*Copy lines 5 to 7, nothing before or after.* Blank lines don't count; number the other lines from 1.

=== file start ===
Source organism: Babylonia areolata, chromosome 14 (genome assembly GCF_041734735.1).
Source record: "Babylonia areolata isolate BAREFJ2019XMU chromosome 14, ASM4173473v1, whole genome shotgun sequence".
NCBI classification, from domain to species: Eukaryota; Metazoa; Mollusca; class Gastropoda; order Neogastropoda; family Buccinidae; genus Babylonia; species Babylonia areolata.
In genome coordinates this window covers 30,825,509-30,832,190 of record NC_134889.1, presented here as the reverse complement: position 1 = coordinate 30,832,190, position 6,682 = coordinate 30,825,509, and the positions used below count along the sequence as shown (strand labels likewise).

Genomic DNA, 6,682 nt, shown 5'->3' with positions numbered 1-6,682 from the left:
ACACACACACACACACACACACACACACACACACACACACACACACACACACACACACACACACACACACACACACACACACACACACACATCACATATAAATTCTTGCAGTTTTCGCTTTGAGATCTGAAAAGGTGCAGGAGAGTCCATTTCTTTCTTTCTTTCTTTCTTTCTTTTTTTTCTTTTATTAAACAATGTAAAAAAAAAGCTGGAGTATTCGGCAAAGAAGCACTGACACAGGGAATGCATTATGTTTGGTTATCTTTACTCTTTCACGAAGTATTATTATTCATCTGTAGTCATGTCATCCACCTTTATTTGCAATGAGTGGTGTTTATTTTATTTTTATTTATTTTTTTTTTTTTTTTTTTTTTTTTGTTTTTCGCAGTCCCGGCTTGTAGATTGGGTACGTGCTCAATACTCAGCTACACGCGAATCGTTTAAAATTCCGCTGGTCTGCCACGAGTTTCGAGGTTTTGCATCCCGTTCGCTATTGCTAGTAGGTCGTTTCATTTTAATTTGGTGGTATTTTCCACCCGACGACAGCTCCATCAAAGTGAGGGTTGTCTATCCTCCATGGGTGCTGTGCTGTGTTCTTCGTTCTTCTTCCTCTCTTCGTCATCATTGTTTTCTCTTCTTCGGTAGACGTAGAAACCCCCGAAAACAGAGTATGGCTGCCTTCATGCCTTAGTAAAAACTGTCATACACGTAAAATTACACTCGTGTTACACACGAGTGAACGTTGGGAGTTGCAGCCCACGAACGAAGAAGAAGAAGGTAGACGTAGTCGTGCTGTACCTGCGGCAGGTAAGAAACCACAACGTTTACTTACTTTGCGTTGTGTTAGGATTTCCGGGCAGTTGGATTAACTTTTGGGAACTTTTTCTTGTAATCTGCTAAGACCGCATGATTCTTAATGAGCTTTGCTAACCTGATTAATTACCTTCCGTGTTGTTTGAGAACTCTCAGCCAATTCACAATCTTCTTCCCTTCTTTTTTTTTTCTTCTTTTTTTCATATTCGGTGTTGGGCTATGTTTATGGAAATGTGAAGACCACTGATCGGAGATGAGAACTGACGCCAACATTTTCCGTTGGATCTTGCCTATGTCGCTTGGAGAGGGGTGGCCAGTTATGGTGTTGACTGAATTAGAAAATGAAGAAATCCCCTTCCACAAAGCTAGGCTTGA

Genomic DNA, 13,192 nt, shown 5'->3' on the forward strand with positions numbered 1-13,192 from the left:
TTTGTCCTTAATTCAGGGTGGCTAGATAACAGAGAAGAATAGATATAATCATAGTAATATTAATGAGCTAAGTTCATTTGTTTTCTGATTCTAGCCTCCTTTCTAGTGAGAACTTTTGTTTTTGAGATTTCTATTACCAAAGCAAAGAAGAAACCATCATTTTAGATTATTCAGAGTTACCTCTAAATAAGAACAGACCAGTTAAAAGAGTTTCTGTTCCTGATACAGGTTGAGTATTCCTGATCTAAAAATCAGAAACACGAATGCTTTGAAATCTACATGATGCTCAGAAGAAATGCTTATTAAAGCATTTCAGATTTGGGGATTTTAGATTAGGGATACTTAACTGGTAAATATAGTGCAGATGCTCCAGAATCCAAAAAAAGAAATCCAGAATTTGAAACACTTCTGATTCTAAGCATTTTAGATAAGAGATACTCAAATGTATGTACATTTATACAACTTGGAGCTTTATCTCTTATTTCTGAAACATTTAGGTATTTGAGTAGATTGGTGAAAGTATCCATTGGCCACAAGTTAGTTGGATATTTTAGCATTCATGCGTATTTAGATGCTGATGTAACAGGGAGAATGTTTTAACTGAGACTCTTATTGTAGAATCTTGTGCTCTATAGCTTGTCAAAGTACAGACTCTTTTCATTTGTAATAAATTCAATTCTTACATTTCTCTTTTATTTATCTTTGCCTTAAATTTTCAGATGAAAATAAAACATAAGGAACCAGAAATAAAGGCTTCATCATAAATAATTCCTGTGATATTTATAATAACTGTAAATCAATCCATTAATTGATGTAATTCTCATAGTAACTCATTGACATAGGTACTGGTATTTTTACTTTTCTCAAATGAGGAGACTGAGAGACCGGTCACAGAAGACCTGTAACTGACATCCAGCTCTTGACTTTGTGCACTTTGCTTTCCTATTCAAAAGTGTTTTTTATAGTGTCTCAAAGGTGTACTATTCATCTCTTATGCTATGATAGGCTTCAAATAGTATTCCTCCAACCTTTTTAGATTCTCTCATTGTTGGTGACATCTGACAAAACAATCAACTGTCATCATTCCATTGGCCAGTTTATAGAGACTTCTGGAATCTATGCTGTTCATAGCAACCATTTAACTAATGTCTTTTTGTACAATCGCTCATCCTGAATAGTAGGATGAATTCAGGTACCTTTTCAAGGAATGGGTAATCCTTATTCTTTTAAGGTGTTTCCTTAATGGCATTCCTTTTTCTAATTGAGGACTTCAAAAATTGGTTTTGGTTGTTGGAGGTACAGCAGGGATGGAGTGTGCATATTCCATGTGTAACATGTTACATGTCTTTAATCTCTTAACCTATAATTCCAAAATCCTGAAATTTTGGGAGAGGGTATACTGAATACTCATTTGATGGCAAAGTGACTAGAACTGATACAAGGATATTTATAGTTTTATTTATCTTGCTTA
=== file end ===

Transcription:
Genomic DNA, 6,682 nt, shown 5'->3' with positions numbered 1-6,682 from the left:
ACACACACACACACACACACACACACACACACACACACACACACACACACACACACACACACACACACACACACACACACACACACACACATCACATATAAATTCTTGCAGTTTTCGCTTTGAGATCTGAAAAGGTGCAGGAGAGTCCATTTCTTTCTTTCTTTCTTTCTTTCTTTTTTTTCTTTTATTAAACAATGTAAAAAAAAAGCTGGAGTATTCGGCAAAGAAGCACTGACACAGGGAATGCATTATGTTTGGTTATCTTTACTCTTTCACGAAGTATTATTATTCATCTGTAGTCATGTCATCCACCTTTATTTGCAATGAGTGGTGTTTATTTTATTTTTATTTATTTTTTTTTTTTTTTTTTTTTTTTTGTTTTTCGCAGTCCCGGCTTGTAGATTGGGTACGTGCTCAATACTCAGCTACACGCGAATCGTTTAAAATTCCGCTGGTCTGCCACGAGTTTCGAGGTTTTGCATCCCGTTCGCTATTGCTAGTAGGTCGTTTCATTTTAATTTGGTGGTATTTTCCACCCGACGACAGCTCCATCAAAGTGAGGGTTGTCTATCCTCCATGGGTGCTGTGCTGTGTTCTTCGTTCTTCTTCCTCTCTTCGTCATCATTGTTTTCTCTTCTTCGGTAGACGTAGAAACCCCCGAAAACAGAGTATGGCTGCCTTCATGCCTTAGTAAAAACTGTCATACACGTAAAATTACACTCGTGTTACACACGAGTGAACGTTGGGAGTTGCAGCCCACGAACGAAGAAGAAGAAGGTAGACGTAGTCGTGCTGTACCTGCGGCAGGTAAGAAACCACAACGTTTACTTACTTTGCGTTGTGTTAGGATTTCCGGGCAGTTGGATTAACTTTTGGGAACTTTTTCTTGTAATCTGCTAAGACCGCATGATTCTTAATGAGCTTTGCTAACCTGATTAATTACCTTCCGTGTTGTTTGAGAACTCTCAGCCAATTCACAATCTTCTTCCCTTCTTTTTTTTTTCTTCTTTTTTTCATATTCGGTGTTGGGCTATGTTTATGGAAATGTGAAGACCACTGATCGGAGATGAGAACTGACGCCAACATTTTCCGTTGGATCTTGCCTATGTCGCTTGGAGAGGGGTGGCCAGTTATGGTGTTGACTGAATTAGAAAATGAAGAAATCCCCTTCCACAAAGCTAGGCTTGA

Genomic DNA, 13,192 nt, shown 5'->3' on the forward strand with positions numbered 1-13,192 from the left: